There should be renewed optimism at the manner in which the Springboks' series-clinching win against Wales was achieved, writes MARK KEOHANE.
Willie le Roux continues to flourish at fullback for the Springboks and Victor Matfield’s international comeback in the past month has been so good it is as if he has never been gone.
Le Roux, in Nelspruit, provided the enthusiasm, energy and attacking skills to inspire the Boks' attack and Matfield, at 37 years old, added the calm when a less experienced leader may have crumbled with the Boks trailing by 13 points.
Typically, in a South African social media context, the 31-30 win against Wales, was condemned as the effort of a team that had been overhyped and a team that was lucky to win.
The Boks were not lucky at all. They won the match more than Wales lost it and while the nature of the win was dramatic, it was also an emphatic statement that this Bok team has the ingredients to conjure up an attack from any field position and even more importantly they have the confidence to defend their line in the most trying of circumstance.
I didn’t expect Wales to offer much in Nelspruit. They were inferior in every aspect of the first Test in Durban. Physically they were given a beating and the Boks controlled the set piece and tempo of the game.
Thank goodness the visitors produced a contest in the second Test because it has allowed for realism in reflection, which is that while the Boks are a very good side they are as vulnerable as any other team if they come second in the tackle-ball situation.
Wales – and give them their due – were the more urgent in Nelspruit and the more committed in defensive line speed.
The Welsh lads played with conviction and the effort was as much a reminder of their qualities as international rugby players as it was an apology for the embarrassment of the no-show in Durban.
I did not think the Welsh players would find that something special to win in Nelspruit. The players were at the end of a demanding season and there was nothing in the Durban performance to suggest the Boks could lose. And I don’t think many within the Bok set-up would have disagreed with me, at least privately.
There had to be an element of complacency from the Bok players, simply because of how inferior the Welsh challenge had been a week earlier. But there was no lack of urgency from the Boks when the big moments had to be played.
Wales led 17-0 after 20 minutes and only the best teams come back from such a deficit to win. South Africa counts among one of the best, marginally off the world champion All Blacks.
It was the All Blacks who found themselves 19-0 down against Ireland in as many minutes in Dublin last December. And it was those All Blacks who scored a converted try in injury time to win 24-22.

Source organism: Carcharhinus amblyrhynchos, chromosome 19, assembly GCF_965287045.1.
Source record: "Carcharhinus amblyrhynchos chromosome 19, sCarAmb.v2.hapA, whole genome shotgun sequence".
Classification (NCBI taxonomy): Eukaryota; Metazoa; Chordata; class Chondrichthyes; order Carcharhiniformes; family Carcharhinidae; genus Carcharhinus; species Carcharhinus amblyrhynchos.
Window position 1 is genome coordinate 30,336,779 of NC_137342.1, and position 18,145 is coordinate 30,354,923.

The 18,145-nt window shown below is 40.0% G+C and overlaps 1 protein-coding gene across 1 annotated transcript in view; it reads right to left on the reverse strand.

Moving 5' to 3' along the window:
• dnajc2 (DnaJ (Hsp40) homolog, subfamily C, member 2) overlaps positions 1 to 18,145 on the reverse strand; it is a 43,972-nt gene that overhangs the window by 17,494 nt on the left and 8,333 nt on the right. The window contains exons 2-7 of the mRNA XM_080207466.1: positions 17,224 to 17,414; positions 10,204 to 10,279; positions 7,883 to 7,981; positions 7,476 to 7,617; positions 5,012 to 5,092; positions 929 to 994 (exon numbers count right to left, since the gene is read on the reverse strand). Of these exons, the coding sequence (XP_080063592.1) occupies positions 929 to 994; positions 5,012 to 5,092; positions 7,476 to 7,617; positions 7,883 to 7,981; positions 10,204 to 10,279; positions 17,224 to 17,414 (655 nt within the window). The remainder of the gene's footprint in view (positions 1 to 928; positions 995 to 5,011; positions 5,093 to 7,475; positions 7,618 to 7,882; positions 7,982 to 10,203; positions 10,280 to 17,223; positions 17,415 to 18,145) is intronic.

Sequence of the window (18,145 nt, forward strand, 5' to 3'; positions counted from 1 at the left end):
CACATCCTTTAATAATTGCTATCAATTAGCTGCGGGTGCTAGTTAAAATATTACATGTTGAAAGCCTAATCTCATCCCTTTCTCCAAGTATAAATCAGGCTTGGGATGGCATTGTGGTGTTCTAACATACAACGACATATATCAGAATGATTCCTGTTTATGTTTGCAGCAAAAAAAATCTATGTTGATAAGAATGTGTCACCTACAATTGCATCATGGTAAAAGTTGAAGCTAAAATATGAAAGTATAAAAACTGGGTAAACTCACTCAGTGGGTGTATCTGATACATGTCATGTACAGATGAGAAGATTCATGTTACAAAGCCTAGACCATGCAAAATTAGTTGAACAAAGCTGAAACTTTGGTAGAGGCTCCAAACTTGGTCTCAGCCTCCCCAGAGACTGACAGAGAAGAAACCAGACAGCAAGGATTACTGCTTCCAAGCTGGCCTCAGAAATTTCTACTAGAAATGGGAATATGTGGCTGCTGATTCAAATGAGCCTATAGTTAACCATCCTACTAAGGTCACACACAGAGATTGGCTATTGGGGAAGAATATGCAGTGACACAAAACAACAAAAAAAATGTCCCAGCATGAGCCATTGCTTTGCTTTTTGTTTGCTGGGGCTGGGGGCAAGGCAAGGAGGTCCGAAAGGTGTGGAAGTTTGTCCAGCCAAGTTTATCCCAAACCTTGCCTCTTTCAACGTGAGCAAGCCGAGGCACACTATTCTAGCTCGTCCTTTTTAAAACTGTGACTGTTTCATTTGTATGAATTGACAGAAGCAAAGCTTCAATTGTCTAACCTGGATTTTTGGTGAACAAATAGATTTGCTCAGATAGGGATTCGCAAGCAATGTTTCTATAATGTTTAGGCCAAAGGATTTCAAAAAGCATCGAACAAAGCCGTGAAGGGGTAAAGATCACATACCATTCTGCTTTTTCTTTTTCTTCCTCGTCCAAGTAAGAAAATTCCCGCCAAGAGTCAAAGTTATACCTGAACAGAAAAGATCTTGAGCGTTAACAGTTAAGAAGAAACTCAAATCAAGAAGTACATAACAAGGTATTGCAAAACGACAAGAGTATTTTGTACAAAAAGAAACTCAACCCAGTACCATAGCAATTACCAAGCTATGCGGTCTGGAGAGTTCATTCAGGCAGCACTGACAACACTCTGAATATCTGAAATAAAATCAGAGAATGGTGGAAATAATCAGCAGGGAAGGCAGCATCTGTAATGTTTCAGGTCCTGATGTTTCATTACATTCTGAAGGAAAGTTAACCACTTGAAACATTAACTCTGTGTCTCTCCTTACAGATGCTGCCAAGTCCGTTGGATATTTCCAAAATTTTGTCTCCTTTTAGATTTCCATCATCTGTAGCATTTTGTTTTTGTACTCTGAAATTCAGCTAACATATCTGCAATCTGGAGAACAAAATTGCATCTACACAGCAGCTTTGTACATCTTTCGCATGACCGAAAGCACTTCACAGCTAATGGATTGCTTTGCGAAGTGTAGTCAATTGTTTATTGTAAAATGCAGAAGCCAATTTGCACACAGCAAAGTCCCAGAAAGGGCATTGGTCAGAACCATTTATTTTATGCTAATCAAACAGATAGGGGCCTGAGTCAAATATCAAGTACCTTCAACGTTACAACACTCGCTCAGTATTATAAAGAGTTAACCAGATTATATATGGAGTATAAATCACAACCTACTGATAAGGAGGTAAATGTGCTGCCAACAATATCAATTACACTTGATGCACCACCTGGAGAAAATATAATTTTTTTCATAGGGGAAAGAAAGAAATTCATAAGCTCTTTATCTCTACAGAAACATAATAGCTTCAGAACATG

The Boks' performance in Nelspruit was of a similar nature to the All Blacks in Dublin and in the first Test against England, when a 78th-minute try secured a 20-15 win.
The All Blacks, in Dublin and Auckland, were not allowed to settle and were physically second for most of those respective matches.
But the class of the All Blacks showed in how clinical they were when presented with a hint of an opportunity to produce the match-defining moment.
It was much the same with the Boks in Nelspruit when they scored 14 points within three minutes when the Welsh were reduced to 13 players.
The best teams strike at the hint of a numerical advantage and the best teams also back themselves to score from anywhere. The best teams also know how to defend their line with discipline as much as physical conviction.
The Boks were brilliant in how they fashioned the 14 points to turn the 13-point disadvantage into a one-point win. And defensively the players were monstrous in repelling a final three-minute Welsh attack that produced 19 phases but not one metre in a field position gain.
There shouldn’t be despair that the Boks won by just a point. Instead there should be renewed optimism at the manner in which the win was achieved.
The Boks, in Nelspruit, were no worse than the All Blacks were in Dublin (against Ireland) or in Auckland (against England) but they were just as good in how they got the win.
The best teams know how to win. Heyneke Meyer’s Boks are such a team.
Photo: Anne Laing/HSM Images
No quick fix for SA rugby’s slide
South African rugby is at its lowest point in the professional era, writes MARK KEOHANE in Business Day.
Boks have bigger worries
There are many reasons for the Springboks’ ongoing woes, but blaming transformation agendas is futile and far off the mark, writes CRAIG LEWIS.
Sergeal can wing it for Boks
Allister Coetzee has to be brave enough to make bold selections for the Springboks’ end-of-year tour, including calling up Cheetahs wing Sergeal Petersen and overseas-based Frans Steyn, JP Pietersen, Duane Vermeulen and Schalk Burger, writes CRAIG LEWIS.